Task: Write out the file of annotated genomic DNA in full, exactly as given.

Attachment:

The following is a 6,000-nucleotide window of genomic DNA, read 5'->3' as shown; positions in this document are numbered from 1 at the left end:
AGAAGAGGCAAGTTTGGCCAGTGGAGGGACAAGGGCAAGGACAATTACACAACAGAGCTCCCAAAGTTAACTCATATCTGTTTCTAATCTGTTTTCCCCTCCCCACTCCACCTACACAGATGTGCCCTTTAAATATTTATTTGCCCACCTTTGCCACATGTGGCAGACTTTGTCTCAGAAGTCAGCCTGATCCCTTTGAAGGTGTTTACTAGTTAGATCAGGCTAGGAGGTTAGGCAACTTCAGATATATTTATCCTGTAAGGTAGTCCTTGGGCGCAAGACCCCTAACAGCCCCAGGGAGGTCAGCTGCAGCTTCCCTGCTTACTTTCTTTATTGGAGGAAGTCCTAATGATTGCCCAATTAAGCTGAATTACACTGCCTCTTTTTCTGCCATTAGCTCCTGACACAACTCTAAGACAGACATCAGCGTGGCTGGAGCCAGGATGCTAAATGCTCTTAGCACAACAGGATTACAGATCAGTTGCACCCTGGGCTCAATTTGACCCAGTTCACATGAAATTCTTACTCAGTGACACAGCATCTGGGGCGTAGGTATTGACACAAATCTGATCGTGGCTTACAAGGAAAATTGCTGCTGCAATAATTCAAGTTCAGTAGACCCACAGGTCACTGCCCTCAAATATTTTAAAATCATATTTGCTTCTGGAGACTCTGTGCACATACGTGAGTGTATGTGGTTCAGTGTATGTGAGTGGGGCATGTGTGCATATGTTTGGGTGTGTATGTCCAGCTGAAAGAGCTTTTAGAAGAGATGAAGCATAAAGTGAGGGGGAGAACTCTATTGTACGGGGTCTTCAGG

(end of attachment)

The following is a 6,000-nucleotide window of genomic DNA, read 5'->3' as shown; positions in this document are numbered from 1 at the left end:
AGAAGAGGCAAGTTTGGCCAGTGGAGGGACAAGGGCAAGGACAATTACACAACAGAGCTCCCAAAGTTAACTCATATCTGTTTCTAATCTGTTTTCCCCTCCCCACTCCACCTACACAGATGTGCCCTTTAAATATTTATTTGCCCACCTTTGCCACATGTGGCAGACTTTGTCTCAGAAGTCAGCCTGATCCCTTTGAAGGTGTTTACTAGTTAGATCAGGCTAGGAGGTTAGGCAACTTCAGATATATTTATCCTGTAAGGTAGTCCTTGGGCGCAAGACCCCTAACAGCCCCAGGGAGGTCAGCTGCAGCTTCCCTGCTTACTTTCTTTATTGGAGGAAGTCCTAATGATTGCCCAATTAAGCTGAATTACACTGCCTCTTTTTCTGCCATTAGCTCCTGACACAACTCTAAGACAGACATCAGCGTGGCTGGAGCCAGGATGCTAAATGCTCTTAGCACAACAGGATTACAGATCAGTTGCACCCTGGGCTCAATTTGACCCAGTTCACATGAAATTCTTACTCAGTGACACAGCATCTGGGGCGTAGGTATTGACACAAATCTGATCGTGGCTTACAAGGAAAATTGCTGCTGCAATAATTCAAGTTCAGTAGACCCACAGGTCACTGCCCTCAAATATTTTAAAATCATATTTGCTTCTGGAGACTCTGTGCACATACGTGAGTGTATGTGGTTCAGTGTATGTGAGTGGGGCATGTGTGCATATGTTTGGGTGTGTATGTCCAGCTGAAAGAGCTTTTAGAAGAGATGAAGCATAAAGTGAGGGGGAGAACTCTATTGTACGGGGTCTTCAGG